“You Can Take It With You” – Explore the Calder Valley by Canal

On a normal self-catering holiday, you go out for the day, then, er, come back to your accommodation at night. Next day, off you go again. But what if you could take your accommodation with you? And what if your accommodation gave you free parking wherever you went, without ever getting stuck in the traffic?

Well you can – if you go by boat. Let’s explore the Calder Valley by canal.

We start on the River Calder at Cooper Bridge, a secret place just off the snarling A62, typical of the parallel universe in which Calderdale’s waterways live so close to the bustle of everyday life. Then up a couple of locks through farmland, and sail under the soaring viaduct of the M62. A stretch of river brings us up to Brighouse Basin, with pleasant moorings just off an interesting town centre – who’d think to find an organ in a pub, for example? Mills have been converted into very modern flats right by the water’s edge.

After Brighouse, the canal wanders below a wooded cliff, beside lakes and the river to reach Elland, a small town well worth the climb. The canal continues, hidden among the tress, to the guillotine lock at Salterhebble. At the top of this attractive flight you can turn right to moor and walk up the Hebble trail to Halifax, with tantalising glimpses of the long-disused locks and bridges of the Halifax Arm. In Halifax don’t miss the Piece Hall, Square Chapel and Town Hall by Charles Barry, who had designed Parliament – working with Pugin, architect of All Souls’, Haley Hill (neither lived to see any of these masterpieces built).

Back on the boat, head off to Sowerby Bridge Wharf, a set of four Georgian canal warehouses built to feed the textile industry. Carefully restored for modern use, they now employ more people than when the canal was used for cargo. The new businesses and eateries are set around the thriving boatyard.

You now switch onto the Rochdale Canal, heading up into the Pennines. Quiet moorings next to the boatyard allow you to sample the astonishing variety of food and drink in Sowerby Bridge. When you can tear yourself away, climb through three locks – one of them the deepest on the English canals – and find yourself sailing above the roofs, through a short tunnel and suddenly back into the countryside. At Luddenden Foot you’ll see an enormous boatman’s knot in black stone.

At Brearley you’ll find a settlement of stone houses, cottages and mills, just above an outstanding single-arch river bridge. Cross the bridge and explore, and you may come across a stone giving an ‘A full and true Account Of a barbarous, bloody, and inhuman MURDER’.

Back on the boat, and travel beside the playing fields – village cricket is a serious activity in Yorkshire – into unpronounceable Mytholmroyd. You go under a bridge for which Ted Hughes wrote a poem, and can see his birthplace. There are good pubs and restaurants, and small shops. At Broadbottom Lock is a sculpture of a Ted Hughes hawk.

After a short, but dark and wiggly, tunnel you come into Hebden Bridge, walker-friendly and plastic bag free. Hebden oozes character, with quirky shops and cafes, and loads of pubs. Don’t miss the ancient pack horse bridge over Hebden Water. Many fall for Hebden and never leave, but if you do get away you cross a plain but impressive aqueduct over the Calder and begin to climb past old mills and terraced houses – with gardens on the towpath – to reach the Stubbing Wharf: another pub at which to linger. You can feel the Pennines closing in with craggy woods and views of the moors. The Calder, by now tiny, runs alongside.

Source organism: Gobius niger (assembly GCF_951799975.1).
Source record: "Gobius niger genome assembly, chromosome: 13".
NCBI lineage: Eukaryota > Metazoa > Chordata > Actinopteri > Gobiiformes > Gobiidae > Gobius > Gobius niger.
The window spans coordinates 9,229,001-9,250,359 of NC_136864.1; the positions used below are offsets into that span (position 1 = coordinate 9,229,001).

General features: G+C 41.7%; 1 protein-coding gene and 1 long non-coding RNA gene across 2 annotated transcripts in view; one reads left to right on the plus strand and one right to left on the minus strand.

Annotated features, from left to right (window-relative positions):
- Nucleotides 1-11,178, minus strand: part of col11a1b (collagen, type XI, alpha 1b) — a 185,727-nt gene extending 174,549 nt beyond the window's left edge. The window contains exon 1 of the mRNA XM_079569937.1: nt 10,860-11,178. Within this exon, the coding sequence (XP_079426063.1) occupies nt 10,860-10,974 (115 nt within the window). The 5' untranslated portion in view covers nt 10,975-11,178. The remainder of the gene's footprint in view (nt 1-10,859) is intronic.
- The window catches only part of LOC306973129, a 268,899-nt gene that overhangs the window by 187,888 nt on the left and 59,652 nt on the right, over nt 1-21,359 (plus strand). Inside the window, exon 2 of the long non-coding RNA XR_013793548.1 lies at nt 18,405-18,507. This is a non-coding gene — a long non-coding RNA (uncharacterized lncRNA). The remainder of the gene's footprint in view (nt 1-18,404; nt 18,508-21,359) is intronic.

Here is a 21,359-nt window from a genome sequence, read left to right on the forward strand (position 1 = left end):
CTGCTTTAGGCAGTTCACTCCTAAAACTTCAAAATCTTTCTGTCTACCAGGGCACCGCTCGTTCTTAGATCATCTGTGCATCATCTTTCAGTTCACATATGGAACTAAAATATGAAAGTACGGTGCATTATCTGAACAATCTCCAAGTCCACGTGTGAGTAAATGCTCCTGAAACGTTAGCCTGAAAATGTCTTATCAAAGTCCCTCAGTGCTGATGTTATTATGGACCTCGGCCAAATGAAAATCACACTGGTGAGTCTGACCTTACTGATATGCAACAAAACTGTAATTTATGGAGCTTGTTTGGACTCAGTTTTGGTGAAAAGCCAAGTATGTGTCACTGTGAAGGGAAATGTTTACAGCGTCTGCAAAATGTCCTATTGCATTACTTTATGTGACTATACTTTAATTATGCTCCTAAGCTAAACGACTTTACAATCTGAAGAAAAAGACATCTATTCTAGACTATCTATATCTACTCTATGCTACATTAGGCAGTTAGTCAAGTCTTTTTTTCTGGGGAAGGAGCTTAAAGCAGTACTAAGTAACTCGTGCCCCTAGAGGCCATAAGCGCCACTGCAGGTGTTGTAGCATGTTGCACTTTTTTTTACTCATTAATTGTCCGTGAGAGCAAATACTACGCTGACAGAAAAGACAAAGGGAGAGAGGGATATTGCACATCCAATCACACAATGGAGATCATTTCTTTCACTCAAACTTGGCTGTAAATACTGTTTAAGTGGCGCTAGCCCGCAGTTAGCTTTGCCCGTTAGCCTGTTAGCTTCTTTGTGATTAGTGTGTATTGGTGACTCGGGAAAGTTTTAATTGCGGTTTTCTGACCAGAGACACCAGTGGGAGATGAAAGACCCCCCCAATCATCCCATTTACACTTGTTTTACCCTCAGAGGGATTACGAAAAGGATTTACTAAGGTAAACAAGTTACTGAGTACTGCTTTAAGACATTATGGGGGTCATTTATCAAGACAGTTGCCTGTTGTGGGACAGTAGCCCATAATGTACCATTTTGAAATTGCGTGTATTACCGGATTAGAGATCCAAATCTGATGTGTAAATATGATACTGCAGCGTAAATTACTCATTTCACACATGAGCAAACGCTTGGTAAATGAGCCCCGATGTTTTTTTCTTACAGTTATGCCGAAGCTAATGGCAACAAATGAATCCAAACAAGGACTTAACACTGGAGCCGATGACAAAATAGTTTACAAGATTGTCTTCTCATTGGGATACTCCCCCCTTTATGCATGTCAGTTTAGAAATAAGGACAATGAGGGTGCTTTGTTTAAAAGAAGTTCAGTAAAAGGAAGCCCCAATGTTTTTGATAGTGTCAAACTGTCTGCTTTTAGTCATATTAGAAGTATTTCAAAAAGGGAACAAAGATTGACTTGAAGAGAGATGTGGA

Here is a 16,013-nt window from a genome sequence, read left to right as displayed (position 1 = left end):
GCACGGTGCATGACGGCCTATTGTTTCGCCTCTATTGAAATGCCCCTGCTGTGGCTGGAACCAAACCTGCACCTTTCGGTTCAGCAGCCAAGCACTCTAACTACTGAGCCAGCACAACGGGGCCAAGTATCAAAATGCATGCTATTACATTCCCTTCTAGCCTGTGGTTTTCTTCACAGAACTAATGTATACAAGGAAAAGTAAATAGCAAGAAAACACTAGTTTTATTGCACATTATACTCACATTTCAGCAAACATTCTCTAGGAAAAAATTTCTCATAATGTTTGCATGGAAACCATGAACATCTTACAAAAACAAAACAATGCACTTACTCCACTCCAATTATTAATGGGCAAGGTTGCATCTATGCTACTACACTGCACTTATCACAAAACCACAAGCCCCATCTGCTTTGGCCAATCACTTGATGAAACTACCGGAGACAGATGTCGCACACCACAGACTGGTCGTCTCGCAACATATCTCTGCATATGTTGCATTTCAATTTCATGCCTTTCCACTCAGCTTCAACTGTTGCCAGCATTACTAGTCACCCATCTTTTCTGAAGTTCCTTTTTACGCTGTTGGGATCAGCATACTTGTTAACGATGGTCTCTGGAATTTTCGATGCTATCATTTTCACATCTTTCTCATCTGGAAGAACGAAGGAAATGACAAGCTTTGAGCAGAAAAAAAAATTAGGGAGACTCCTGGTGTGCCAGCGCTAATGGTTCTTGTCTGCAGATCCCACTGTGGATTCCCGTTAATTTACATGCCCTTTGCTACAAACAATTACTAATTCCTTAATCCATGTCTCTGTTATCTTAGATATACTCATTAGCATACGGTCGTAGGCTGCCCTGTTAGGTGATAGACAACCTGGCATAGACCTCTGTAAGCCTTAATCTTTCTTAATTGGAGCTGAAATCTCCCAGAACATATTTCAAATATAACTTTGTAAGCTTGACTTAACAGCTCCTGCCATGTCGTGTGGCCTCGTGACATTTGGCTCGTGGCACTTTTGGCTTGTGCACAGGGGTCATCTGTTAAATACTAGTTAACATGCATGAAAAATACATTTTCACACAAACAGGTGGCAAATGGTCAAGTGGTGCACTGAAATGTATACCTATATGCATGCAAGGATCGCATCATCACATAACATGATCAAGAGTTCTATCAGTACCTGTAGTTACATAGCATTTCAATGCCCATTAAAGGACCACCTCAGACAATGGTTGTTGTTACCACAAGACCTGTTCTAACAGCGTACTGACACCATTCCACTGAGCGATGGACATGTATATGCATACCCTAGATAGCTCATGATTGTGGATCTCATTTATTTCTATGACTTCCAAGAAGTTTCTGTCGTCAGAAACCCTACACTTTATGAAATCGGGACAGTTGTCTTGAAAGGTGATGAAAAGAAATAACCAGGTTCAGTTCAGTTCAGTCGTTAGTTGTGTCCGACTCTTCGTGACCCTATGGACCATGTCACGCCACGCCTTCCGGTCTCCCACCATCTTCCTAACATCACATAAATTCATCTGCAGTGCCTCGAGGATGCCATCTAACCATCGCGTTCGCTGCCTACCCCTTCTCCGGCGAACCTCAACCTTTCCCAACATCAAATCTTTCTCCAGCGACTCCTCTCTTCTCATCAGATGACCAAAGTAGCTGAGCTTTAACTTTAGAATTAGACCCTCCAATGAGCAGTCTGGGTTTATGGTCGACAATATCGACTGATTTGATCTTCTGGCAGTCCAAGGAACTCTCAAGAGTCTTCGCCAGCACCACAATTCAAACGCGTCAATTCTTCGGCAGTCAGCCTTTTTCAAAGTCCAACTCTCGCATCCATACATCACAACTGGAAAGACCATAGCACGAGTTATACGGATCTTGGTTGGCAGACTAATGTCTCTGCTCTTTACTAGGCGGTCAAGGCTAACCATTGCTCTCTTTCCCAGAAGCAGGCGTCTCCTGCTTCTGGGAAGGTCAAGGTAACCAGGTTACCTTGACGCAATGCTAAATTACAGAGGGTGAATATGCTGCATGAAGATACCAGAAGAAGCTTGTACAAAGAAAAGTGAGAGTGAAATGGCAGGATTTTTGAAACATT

Pass a line of alternative residential boats (and a sewage works) to the pretty settlement of Shaw Plains. Now the trees thin, so that the hillside leaps from the water and leads the eye up on to the moors, with Stoodley Pike adding to the drama (well worth the slog from Shaw Plains). Lob Mill has one of many lock houses to have survived on this canal. All are now private houses, and the canal is ably patrolled by CRT staff and volunteers. After Woodside Mill, an outstanding conversion to flats which helped make the case for restoration of the canal, you begin to arrive in Todmorden.

Above Shop Lock you’ll see a shoal of silver fish above the canal. This is Fielden Wharf, with a facilities block put in by local people to welcome visiting boats. There are good moorings opposite. Todmorden has an eclectic mix of shops, an excellent market, lots of good places to eat and drink, and a town hall to equal some of its richer rivals – look for the frieze on its entablature, marking the meeting of Yorkshire and Lancashire, wool and cotton.

From here the going becomes more Alpine than Pennine as the locks get closer together. The Great Wall of Tod supports the railway high overhead, and an astonishingly ornamented railway viaduct carries the railway over the canal as each climbs determinedly towards its summit. At Walsden you can enjoy the tearoom and farm shop at Gordon Rigg’s garden centre.

Then at last you break into more open country and can see the summit pass through which the canal and turnpike squeeze. Look for the toll keeper’s house by the road, but look in vain for the railway: it’s dived into a mile and a half long tunnel. At lock 35 is a post marking the county boundary, and so the edge of Calderdale. We will leave you here, tantalisingly within sight of the Summit, but your journey can continue across 2000 miles of canals.


Boat Hire in Calderdale

Shire Cruisers – holiday hire boats

Hebden Bridge Cruises – short trips with a skipper

Bronte Boats – self-drive day hire boats


Canal Facts

Canal & River Trust – looking after Calderdale’s canals